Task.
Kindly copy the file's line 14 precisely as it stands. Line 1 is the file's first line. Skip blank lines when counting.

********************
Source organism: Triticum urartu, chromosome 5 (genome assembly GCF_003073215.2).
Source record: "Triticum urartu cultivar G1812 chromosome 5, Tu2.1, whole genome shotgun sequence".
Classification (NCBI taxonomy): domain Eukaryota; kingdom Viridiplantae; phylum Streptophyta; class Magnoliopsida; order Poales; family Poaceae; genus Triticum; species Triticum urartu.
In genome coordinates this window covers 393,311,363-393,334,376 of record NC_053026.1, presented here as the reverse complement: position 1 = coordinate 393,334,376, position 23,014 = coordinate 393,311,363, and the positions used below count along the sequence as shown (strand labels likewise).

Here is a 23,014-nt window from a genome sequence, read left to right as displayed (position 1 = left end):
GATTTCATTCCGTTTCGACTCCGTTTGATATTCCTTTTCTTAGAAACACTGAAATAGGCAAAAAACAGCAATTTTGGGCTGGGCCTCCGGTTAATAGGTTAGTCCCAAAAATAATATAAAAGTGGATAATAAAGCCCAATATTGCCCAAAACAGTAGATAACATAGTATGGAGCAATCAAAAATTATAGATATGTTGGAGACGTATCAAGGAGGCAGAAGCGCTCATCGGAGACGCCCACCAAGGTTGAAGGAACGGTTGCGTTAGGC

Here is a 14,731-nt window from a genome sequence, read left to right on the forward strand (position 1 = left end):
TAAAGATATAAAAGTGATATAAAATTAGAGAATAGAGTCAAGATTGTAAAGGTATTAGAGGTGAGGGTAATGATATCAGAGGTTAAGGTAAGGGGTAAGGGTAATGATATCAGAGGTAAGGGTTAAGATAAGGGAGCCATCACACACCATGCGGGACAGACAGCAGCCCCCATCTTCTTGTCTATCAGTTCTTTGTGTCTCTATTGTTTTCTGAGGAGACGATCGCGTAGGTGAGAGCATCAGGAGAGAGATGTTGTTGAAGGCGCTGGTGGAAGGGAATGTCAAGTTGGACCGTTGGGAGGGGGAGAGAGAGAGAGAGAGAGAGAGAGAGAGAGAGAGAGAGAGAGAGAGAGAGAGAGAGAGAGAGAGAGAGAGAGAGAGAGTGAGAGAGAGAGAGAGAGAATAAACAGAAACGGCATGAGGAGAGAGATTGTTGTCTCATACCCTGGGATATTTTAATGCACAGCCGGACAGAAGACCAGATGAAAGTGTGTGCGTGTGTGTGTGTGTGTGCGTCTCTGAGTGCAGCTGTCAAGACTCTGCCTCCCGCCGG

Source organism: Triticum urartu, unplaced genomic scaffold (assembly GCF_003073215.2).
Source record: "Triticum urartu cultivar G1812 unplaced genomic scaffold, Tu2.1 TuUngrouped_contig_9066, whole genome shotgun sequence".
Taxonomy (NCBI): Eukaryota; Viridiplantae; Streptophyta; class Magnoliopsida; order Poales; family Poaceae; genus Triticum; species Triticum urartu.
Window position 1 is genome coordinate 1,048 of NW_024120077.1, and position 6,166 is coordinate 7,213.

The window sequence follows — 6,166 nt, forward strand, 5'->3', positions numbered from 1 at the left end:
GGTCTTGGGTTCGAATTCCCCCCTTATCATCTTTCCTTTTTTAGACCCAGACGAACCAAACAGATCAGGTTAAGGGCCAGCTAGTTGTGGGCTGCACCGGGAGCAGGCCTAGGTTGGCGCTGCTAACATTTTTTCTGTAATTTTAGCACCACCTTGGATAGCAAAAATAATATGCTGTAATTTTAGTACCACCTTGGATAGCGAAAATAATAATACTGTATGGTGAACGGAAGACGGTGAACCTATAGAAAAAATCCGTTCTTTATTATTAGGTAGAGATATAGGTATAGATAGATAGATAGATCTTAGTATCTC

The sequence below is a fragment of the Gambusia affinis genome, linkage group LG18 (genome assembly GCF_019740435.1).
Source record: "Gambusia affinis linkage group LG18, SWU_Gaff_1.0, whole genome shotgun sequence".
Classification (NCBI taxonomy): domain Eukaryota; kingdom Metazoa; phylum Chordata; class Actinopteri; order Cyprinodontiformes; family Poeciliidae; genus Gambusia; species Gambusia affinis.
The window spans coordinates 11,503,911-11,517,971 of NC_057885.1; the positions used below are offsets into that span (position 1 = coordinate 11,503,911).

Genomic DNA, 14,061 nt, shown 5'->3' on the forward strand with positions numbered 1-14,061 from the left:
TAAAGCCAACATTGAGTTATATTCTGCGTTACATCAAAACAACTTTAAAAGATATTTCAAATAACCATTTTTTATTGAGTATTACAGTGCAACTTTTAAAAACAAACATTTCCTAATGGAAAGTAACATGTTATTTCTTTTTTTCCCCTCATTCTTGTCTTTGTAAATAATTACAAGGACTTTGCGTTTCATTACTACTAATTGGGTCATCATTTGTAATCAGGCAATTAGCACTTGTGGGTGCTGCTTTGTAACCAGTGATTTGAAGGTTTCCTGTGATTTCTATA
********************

GGTCTTGGGTTCGAATTCCCCCCTTATCATCTTTCCTTTTTTAGACCCAGACGAACCAAACAGATCAGGTTAAGGGCCAGCTAGTTGTGGGCTGCACCGGGAGCAGGCCTAGGTTGGCGCTGCTAACATTTTTTCTGTAATTTTAGCACCACCTTGGATAGCAAAAATAATATGCTGTAATTTTAGTACCACCTTGGATAGCGAAAATAATAATACTGTATGGTGAACGGAAGACGGTGAACCTATAGAAAAAATCCGTTCTTTATTATTAGGTAGAGATATAGGTATAGATAGATAGATAGATCTTAGTATCTC